Many scientists enter their fields hoping that their work will directly impact people’s lives. That is exactly what Anath Shalev, M.D., of the University of Alabama at Birmingham (UAB), wanted to do for type 1 diabetes (T1D). Dr. Shalev is the director of the Comprehensive Diabetes Center at UAB, and through her research to find ways to protect the insulin-producing beta cells in T1D came across a protein that is increased in beta cells that are stressed by T1D. In 2007, she sent a proposal to JDRF to fund research on this protein and to test if decreasing it could enhance beta cell survival and protect against diabetes in lab animals. The work progressed well and Dr. Shalev found that an approved blood pressure medication could reduce levels of the protein in beta cells and protect mice from diabetes.
It’s now 2018, and Dr. Shalev has received three grants from JDRF, the last one to fund a clinical trial of verapamil, a calcium channel blocker that lowers the protein involved in the progression of T1D. It is a bench-to-bedside research project—going from basic research at the laboratory through a clinical trial in patients—that JDRF has had a hand in for more than a decade. The results are out and look very promising.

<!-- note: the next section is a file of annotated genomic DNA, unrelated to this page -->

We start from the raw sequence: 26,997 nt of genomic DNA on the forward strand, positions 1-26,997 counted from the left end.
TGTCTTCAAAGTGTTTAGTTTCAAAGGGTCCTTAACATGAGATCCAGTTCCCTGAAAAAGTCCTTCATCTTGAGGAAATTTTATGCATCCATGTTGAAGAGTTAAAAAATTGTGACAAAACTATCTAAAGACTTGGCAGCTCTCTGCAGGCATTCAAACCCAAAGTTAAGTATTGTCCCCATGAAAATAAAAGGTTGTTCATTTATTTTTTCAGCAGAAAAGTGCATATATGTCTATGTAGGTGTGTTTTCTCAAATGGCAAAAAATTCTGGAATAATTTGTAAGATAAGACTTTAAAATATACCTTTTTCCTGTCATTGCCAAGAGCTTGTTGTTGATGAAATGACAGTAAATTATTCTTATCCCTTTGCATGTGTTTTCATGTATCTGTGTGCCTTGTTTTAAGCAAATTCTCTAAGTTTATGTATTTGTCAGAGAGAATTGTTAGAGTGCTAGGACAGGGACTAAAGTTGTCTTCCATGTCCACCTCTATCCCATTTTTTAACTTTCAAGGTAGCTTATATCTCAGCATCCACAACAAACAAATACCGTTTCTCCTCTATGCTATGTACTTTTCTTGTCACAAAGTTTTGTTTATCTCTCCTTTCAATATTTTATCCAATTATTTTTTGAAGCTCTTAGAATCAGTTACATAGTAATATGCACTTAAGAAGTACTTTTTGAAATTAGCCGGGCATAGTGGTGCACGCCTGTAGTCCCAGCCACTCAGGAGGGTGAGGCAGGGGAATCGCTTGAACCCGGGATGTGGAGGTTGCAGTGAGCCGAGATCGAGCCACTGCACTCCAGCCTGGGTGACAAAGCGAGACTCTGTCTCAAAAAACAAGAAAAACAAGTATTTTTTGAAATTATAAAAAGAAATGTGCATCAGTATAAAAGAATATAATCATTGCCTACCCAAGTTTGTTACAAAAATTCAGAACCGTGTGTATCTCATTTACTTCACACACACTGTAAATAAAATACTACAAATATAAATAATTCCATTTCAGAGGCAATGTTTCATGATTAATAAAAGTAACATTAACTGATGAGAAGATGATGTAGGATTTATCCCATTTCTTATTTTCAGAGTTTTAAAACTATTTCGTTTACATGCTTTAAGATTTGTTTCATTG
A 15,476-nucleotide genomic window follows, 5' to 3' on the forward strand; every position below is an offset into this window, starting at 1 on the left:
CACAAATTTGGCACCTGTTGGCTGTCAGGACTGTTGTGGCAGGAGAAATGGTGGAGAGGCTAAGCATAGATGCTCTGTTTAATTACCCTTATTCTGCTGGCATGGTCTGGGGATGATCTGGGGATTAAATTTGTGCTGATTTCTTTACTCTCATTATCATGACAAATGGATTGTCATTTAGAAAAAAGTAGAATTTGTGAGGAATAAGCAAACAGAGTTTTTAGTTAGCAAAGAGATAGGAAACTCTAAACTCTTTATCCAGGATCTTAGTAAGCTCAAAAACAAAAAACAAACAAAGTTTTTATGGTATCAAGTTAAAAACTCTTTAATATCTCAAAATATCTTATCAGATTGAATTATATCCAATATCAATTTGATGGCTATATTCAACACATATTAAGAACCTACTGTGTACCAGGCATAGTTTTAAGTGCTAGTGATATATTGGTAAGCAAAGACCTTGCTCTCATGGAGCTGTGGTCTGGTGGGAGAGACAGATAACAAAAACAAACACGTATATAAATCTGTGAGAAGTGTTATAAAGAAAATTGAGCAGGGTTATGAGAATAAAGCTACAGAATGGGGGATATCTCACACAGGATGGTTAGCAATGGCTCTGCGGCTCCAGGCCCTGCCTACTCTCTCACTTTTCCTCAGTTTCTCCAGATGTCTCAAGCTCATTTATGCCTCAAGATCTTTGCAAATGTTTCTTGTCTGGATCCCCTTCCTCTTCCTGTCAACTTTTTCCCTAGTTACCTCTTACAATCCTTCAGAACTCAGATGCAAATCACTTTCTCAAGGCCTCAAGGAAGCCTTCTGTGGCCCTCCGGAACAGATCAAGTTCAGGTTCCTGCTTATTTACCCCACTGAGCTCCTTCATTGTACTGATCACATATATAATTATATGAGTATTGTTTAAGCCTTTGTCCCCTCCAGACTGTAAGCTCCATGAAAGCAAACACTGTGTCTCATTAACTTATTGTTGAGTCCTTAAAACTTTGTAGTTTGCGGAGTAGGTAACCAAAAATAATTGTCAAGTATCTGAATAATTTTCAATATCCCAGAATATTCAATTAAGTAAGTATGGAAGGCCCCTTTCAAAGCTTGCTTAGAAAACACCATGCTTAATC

Published today by Nature Medicine, the clinical trial showed that verapamil, administered in newly diagnosed adults with T1D, helps to slow progression of T1D and promote insulin production by preserving beta cell function. As a result, the patients who received verapamil in this study needed less insulin and had better glycemic control, with fewer highs and lows, than those that received placebo. This was a relatively small study, and more work will be needed to confirm these results and understand how this might be best used to treat T1D, but provides a powerful proof-of-concept that controlling beta cell stress can slow down progression of T1D.
Dr. Shalev was able to take her research from the lab bench to the clinic so quickly because verapamil was approved by the U.S. Food and Drug Administration (FDA) in 1981, and is widely available to treat high blood pressure. This repurposing of a drug for T1D provides an accelerated path to clinical testing and, if successful, to people with T1D, than if a brand-new drug were being tested.
To read more about verapamil, go to our press release here.